This album has all of spiritual buoyancy of Cook’s Southland Mission album, and it arrived at a time when his brand of relentless optimism is needed most. I’ll never forget giving it a spin when my faith in humanity was especially low, after a creepy encounter I had while canvassing here in Virginia’s 7th Congressional District for Abigail Spanberger. I got home, put this on, made a pot of chili, and the world felt right again. Well, almost as right as it did when Spanberger won 🙂

Jonny Greenwood — Phantom Thread OST

Cooking with mushrooms will never be the same in the Jones household. Not sure what I mean? See the movie, and then try to cook with mushrooms while this soundtrack is playing in the background and not get creeped out. It’s impossible.

Lonnie Holley — MITH

Holley is a true original. I’ll never forget how his 2017 show at the Broadberry was staged — Holley on keys and two cellos. Tons of improvisation. It was wild. I follow him on Instagram, and I still haven’t seen that arrangement repeated. I was ready for anything when MITH came out, and while there’s still a wildness to the way Holley delivers his songs, there’s a sharp thematic focus to the album, with “I Woke Up In A Fucked-Up America” leading the way.

As a side note, this made the Bitter Southerner’s Best Southern albums of 2018 list, and I loved the way Chuck Reece’s podcast explored “I Snuck Off The Slave Ship.”

Jump Little Children — Sparrow

Off Your Radar readers know about my love for Jump Little Children. I was so thrilled to see the band had gotten back together and recorded a new set of songs, but given how much time had passed, I was cautious in terms of my optimism. Lead single “Hand On My Heartache” was a great start, though — and a big hit in the Jones household, given that my daughter loved it right away — and the rest of Sparrow ended up following suit. We’ve listened a bunch as a family, which I love because of how I first learned about the band from my older sister.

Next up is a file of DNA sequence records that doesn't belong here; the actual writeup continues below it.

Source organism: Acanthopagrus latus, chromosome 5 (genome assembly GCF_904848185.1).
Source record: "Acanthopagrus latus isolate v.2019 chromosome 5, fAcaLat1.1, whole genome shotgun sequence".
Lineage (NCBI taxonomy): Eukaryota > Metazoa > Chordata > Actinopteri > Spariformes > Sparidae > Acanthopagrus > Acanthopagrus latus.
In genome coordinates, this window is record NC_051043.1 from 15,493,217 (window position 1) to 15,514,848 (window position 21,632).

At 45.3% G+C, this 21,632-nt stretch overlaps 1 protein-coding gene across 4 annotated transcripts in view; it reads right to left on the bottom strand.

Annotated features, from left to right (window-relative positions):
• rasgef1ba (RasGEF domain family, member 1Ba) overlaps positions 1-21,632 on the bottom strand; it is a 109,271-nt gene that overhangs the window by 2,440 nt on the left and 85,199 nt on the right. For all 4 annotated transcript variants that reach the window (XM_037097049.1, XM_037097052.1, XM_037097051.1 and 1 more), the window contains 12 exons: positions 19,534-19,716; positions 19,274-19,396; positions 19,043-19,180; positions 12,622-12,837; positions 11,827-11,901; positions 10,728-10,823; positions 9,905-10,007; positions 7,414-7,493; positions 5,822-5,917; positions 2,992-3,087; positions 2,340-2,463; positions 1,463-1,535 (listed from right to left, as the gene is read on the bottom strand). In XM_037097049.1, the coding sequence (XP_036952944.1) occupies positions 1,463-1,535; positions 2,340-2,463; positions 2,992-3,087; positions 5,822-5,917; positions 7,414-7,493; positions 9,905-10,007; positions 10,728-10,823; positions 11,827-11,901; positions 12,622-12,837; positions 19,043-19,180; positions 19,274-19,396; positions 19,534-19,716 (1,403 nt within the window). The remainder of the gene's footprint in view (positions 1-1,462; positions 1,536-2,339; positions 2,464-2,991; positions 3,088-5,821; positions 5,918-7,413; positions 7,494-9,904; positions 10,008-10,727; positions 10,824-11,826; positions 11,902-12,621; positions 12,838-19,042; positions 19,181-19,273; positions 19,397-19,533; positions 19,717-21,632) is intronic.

I had a really hard time picking a song to feature for this one, because so many of these songs demonstrate what’s been great about Jump Little Children all along. I ended up going with the title track, which opens the album with a nice balance of quiet moments and anthemic builds.

Adrianne Lenker — abysskiss

I fell hard for “cradle,” which I first heard while on a trip to Maine with my family. It seems so fitting in retrospect, and not just because I listened to the song while I was literally putting together a Pack ‘n Play. There’s such a wonderful sense of intimacy to the album. Even when Lenker is singing “No one can be my man/No one can be my woman,” the closeness of her voice makes you feel like you’re on the inside of some warm, small space that she’s constructed with her words and arpeggiated chords. I love spinning the album at home and feeling grateful for the warm, small space in the world my wife and I have constructed together.